This started as an accident. "Temporarily" using one of the six valuable raised beds as a holding area for various ornamental plants until we could come up with a permanent garden home for them.
Well, before you know it, the ornamentals started taking over, leaving little room at the other end of the bed for the vegetables.
It's not just vegetables that like raised beds. All that high quality, easy draining soil, sunlight and regular watering is nirvana for just about any plant, including the perennials, small shrubs and self-sowing annuals that are filling that 4'x20' box.
And we didn't have the heart to move them...at least not while they were thriving and looking good. The problem was...they always looked good!
But something happened on the way to the garden shed to get the spading fork to move those offenders of vegetable space.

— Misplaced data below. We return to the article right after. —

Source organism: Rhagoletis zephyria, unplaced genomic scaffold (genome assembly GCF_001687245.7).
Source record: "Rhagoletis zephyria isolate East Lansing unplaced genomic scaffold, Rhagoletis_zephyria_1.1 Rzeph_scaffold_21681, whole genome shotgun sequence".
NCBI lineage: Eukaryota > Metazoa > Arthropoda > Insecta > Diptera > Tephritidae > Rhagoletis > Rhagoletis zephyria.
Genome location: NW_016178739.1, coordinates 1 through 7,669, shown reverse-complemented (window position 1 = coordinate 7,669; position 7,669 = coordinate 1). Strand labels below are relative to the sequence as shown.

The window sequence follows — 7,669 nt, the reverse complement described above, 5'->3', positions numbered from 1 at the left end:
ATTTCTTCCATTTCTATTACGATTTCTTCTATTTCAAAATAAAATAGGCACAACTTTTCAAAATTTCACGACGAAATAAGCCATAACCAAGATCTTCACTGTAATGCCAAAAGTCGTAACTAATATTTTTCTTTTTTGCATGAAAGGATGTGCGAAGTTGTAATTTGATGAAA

A closer look showed that these plants had become good bug hotels: attractive flowers for pollinating insects (all sorts of different bees), bigger pollinators (birds, hummingbirds) and beneficial insects (lacewings, ladybugs, syrphid flies and more).
And since most garden fruits and vegetables rely on insects for pollination and bad bug control, who was I to kick these laborers out of their residence? After all, the only payment they asked for was a little food and shelter, along with some nearby water.
There is still a bit of room in that bed for winter vegetables (letting the broccoli and cilantro go to flower in spring is attracting all manner of bees, as well).
But the showy flowers in that bed - including the scabiosa, nicotiana, salvia, sweet peas, cilantro, sunflowers and butterfly bush - will always be a place for the good guys to live, year round.